Loading…

Is the issue of cladding coming to an end at last?

Since Grenfell, now five plus years ago, the ramifications for those living in other flats with unsafe or potentially unsafe cladding have been both complex and highly challenging.

On 30 January, in the latest chapter seeking to solve the multiple issues, Michael Gove, the Secretary of State in the Department of Levelling Up, Housing and Communities (DLUHC) issued a new Ministerial Statement in relation to cladding. The statement is a clear demonstration of the government playing hardball with developers in England. It is to be hoped that these measures signal the final chapters of this issue, which has been so difficult for so many.

Since the horrific fire at Grenfell Tower on 14 June 2017, the ramifications for those living in other flats with unsafe or potentially unsafe cladding have been both complex and highly challenging.

On 30 January, in the latest chapter seeking to solve the multiple issues, Michael Gove, the Secretary of State in the Department of Levelling Up, Housing and Communities (DLUHC) issued a new Ministerial Statement in relation to cladding. The statement is a clear demonstration of the government playing hardball with developers in England.  This is a move which, including the existing Building Safety Levy, will see developers paying a total of some £5 billion for repairs to make safe buildings that are over four storeys or 11 metres high and were developed or refurbished over the past 30 years.  

According to the announcement, some 49 developers have now received legally binding contracts that will commit them to pay for these life-critical fire-safety repairs and to reimburse the taxpayer for money already spent making their buildings safe. The government has set a six-week deadline for all developers who were invited to discussions to sign the contract. Further developers will be invited to sign the contract in the near future. 

Regulations will be laid in the spring of this year to create a Responsible Actors Scheme in England, which the government intends to establish under powers that they have in the Building Safety Act. All those who fail to sign or comply with the terms of the contract will be ineligible to join the scheme. Being outside the scheme means that those companies may face new restrictions to their ability to operate in the housing market, including, ultimately, being prevented from developing land in England until they comply.

At the same time the Secretary of State also reminded building owners that they must fix unsafe buildings without delay, and that there will be consequences should they fail in that obligation.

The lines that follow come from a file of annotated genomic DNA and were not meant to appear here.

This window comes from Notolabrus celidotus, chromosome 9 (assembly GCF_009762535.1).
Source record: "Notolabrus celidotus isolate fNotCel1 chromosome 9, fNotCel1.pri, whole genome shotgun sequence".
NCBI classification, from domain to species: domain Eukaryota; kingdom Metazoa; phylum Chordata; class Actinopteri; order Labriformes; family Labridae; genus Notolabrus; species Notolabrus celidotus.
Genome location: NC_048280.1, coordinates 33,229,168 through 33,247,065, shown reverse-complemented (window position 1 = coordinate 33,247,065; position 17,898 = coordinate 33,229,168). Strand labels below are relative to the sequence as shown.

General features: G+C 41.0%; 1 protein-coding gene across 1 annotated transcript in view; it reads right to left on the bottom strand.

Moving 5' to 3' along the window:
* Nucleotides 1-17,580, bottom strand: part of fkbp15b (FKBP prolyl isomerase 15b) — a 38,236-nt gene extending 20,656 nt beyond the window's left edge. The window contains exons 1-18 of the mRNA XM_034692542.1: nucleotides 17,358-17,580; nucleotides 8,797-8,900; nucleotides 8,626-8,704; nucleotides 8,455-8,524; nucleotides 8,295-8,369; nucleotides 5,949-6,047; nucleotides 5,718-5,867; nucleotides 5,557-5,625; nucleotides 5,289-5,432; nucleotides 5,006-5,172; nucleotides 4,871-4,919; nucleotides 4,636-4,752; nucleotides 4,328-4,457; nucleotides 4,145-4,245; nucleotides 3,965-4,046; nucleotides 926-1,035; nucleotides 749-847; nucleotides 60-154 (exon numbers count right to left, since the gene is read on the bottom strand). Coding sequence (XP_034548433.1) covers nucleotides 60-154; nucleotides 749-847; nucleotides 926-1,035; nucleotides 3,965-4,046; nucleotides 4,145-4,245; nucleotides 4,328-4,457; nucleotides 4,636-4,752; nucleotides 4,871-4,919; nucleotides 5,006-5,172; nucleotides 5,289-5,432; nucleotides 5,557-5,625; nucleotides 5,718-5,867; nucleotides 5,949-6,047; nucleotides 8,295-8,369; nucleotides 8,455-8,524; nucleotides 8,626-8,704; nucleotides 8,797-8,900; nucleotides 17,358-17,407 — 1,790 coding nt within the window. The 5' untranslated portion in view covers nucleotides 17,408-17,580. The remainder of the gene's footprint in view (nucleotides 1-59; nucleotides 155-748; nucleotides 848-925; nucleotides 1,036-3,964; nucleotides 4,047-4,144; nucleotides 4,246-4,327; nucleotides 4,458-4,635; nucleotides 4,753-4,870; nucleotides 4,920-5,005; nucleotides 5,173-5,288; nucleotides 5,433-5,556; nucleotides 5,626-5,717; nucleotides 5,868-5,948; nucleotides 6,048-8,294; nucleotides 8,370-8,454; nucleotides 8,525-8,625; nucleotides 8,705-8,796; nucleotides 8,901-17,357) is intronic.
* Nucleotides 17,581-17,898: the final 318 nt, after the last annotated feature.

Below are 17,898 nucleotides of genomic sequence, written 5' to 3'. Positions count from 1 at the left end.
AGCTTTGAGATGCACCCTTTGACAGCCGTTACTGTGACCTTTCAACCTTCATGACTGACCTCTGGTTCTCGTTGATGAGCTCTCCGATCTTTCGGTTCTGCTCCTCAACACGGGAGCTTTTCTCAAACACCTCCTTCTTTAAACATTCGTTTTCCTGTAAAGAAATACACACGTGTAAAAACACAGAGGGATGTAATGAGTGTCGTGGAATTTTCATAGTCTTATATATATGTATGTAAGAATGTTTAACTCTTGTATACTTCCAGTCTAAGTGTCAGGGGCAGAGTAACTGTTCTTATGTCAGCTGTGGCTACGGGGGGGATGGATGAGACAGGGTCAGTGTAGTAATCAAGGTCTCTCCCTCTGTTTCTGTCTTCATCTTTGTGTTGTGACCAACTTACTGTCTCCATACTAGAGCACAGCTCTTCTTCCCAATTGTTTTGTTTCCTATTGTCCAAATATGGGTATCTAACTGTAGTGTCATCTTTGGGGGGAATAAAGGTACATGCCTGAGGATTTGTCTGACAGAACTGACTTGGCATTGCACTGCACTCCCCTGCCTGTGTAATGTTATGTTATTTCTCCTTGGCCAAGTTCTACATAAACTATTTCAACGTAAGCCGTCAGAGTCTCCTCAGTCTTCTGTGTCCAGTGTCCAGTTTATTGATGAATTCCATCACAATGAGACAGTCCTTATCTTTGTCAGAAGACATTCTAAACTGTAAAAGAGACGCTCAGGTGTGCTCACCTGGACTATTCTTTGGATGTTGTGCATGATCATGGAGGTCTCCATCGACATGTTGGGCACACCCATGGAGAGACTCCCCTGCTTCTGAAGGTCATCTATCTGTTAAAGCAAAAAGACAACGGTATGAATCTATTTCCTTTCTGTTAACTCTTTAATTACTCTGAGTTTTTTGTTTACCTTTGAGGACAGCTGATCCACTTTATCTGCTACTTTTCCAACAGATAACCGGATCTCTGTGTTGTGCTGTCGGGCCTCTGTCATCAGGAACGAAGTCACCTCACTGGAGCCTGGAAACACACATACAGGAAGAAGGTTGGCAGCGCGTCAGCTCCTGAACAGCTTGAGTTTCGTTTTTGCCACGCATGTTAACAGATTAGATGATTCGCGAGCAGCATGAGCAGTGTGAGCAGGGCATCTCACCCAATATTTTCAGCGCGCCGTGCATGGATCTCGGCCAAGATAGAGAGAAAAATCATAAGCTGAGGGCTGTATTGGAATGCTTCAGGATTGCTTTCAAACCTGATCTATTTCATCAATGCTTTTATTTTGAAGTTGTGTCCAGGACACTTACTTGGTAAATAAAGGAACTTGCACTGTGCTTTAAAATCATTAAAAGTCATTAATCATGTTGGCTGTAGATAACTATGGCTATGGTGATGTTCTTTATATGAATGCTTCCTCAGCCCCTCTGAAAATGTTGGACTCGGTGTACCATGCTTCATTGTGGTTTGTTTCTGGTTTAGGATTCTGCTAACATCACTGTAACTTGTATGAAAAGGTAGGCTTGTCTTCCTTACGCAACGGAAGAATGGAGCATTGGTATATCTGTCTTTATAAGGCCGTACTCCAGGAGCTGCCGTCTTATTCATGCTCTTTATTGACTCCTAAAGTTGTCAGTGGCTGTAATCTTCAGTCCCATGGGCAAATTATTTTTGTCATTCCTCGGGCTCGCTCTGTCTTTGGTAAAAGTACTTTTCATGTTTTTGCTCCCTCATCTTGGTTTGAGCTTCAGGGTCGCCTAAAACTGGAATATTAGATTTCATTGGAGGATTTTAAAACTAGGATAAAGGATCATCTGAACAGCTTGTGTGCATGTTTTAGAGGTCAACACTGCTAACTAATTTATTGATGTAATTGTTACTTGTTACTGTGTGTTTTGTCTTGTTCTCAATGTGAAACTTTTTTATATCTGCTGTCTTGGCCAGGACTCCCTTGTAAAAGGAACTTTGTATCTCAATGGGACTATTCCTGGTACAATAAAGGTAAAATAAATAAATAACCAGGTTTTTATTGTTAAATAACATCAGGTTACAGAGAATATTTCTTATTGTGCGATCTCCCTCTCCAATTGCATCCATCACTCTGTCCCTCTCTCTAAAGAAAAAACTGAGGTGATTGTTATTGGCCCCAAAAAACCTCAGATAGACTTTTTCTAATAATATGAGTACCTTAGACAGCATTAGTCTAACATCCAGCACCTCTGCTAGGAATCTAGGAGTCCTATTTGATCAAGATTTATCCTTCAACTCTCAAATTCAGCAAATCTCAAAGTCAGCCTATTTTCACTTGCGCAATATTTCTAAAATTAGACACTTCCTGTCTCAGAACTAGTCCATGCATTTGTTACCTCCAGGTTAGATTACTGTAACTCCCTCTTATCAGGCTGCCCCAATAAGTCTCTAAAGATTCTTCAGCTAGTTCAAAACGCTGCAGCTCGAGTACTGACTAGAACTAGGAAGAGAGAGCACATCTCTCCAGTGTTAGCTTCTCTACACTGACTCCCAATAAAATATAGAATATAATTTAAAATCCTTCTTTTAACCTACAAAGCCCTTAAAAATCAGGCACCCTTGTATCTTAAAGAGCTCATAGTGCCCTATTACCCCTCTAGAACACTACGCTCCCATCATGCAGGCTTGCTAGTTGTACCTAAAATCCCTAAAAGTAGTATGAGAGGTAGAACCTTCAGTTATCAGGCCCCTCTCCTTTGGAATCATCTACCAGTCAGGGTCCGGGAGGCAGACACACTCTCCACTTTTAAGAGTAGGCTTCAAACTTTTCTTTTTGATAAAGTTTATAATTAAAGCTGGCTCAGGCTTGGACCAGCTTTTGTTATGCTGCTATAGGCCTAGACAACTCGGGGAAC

Persimmon has gone public to say that it intends to be the first developer to sign the contract and Dean Finch, Group Chief Executive at Persimmon, said: 

“Persimmon was proud to lead the industry two years ago with our original pledge to protect leaseholders. Since then, we have been making good progress on remediation and aim to be on site on all developments by the end of the year.

“The publication of the developer remediation contract is the culmination of many months of hard work on all sides and we are pleased to confirm our intention to sign the final document in the near future, becoming the first developer to do so.

“The terms of the contract are entirely consistent with our existing commitment to protect leaseholders in multi-storey buildings we constructed from the costs of remediating cladding and life-critical fire-related safety issues. We are pleased to reaffirm this commitment today and that we were able to work constructively with the Government to secure the agreement.”

From 9 January this year the largest lenders in the UK committed to consider mortgage applications for the purchase of flats affected by cladding.  One important criterion was the need for evidence of affected buildings being self-remediated by developers, covered by a recognised Government scheme or by leaseholder protections contained in the Building Safety Act.  The developer contract should speed up self-remediation by developers which is helpful both to lenders and borrowers.  Under a sector voluntary agreement, those already in an affected flat where a fixed rate mortgage comes to an end can already get a new mortgage of the amount from their existing lender.     

It is to be hoped that these measures signal the final chapters of this issue, which has been so difficult for so many.

Read more: 

  1. The developer contract
  2. The lender statement made on 20 December 2022